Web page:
Albany-- It's a culture that is colorful and upbeat. Native Americans love to tell stories to teach future generations about the past. And among their teaching tools are dance ceremonies.
It's exciting to watch the dancers from a far, but sometimes you get to experience the culture first hand. It started out with the professionals, but then there were the chosen ones, like Kameron Smith from Pelham Elementary School.
“Everybody tried to pick me cause I can dance,” she said. Kameron was ready, but I wasn't, at the last second, I was picked too enter the circle. Luckily, Kameron was a good Smoke Dance instructor. “Ohh, it's like, if you're going fast, your heart is beating real fast. I thought I couldn't keep up with it,” she said.
The spotlight is shining on Native Americans at this festival at Chehaw Park. Native People like teacher Diamond Brown love these field trips. “The creator has given me a job so I can go back in time in 2004, and I can go back in time and be like my ancestors were,” she said.
Like making fire with a rock and straw and he hopes he reaches at least one of these kids who stops by. “You know when the native people lived here, they could go to any river that flowed in North America and drink the water. But today they sell water, and the reason why is our rivers are polluted.”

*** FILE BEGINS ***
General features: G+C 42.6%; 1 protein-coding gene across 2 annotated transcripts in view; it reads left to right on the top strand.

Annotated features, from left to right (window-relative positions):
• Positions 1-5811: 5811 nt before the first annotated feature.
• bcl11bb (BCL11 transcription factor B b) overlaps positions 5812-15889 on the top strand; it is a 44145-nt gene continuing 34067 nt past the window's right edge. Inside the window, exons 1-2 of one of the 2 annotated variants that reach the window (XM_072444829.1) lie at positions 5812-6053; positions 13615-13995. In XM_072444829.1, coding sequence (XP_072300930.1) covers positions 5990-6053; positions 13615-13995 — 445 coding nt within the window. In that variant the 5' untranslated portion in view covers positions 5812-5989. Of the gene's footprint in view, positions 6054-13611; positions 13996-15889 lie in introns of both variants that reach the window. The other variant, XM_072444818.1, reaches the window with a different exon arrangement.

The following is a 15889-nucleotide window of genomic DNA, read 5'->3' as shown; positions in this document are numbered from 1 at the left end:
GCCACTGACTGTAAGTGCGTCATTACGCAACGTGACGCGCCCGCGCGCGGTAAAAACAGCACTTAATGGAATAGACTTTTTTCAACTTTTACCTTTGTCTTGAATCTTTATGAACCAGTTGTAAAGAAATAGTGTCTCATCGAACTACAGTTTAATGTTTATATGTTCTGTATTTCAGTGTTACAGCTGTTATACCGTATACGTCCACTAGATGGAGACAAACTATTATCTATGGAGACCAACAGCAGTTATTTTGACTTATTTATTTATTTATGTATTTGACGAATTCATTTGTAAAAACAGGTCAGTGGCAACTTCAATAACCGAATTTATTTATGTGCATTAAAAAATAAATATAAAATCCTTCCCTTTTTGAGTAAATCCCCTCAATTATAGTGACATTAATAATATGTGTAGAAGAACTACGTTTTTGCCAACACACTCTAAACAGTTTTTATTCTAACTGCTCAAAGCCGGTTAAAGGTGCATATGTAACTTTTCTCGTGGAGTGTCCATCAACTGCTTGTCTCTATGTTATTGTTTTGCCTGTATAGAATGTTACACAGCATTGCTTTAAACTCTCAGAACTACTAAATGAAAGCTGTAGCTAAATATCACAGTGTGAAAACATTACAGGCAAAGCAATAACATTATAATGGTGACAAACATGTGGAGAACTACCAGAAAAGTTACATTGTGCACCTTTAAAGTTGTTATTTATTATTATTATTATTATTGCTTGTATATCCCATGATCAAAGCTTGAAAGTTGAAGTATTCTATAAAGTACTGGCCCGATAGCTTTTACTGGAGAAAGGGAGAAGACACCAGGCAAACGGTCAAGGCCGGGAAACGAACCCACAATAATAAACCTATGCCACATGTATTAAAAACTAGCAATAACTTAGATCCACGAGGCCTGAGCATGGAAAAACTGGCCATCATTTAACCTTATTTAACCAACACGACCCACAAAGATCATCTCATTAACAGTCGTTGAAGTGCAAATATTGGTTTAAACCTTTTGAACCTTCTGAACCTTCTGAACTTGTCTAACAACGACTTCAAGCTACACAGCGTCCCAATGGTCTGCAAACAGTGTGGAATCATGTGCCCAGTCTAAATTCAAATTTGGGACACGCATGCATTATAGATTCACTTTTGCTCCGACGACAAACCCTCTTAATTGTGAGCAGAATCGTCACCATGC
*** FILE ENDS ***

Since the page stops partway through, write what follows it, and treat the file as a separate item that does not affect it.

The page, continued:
Lessons of saving the earth, of how to make pottery from materials in the ground, not from the store, and of course, how to dance like Native People.
Kameron was a good sport too. I was having fun and it wasn't too hard, I could only imagine if I had a headdress and the whole outfit on too. Other highlights of the festival include authentic arts and crafts, Aztec Dancers, storytelling, cooking and all sorts of other demonstrations in the village.
The Native American Cultural Festival continues at Chehaw until ten Friday night and starts back up Saturday morning at ten.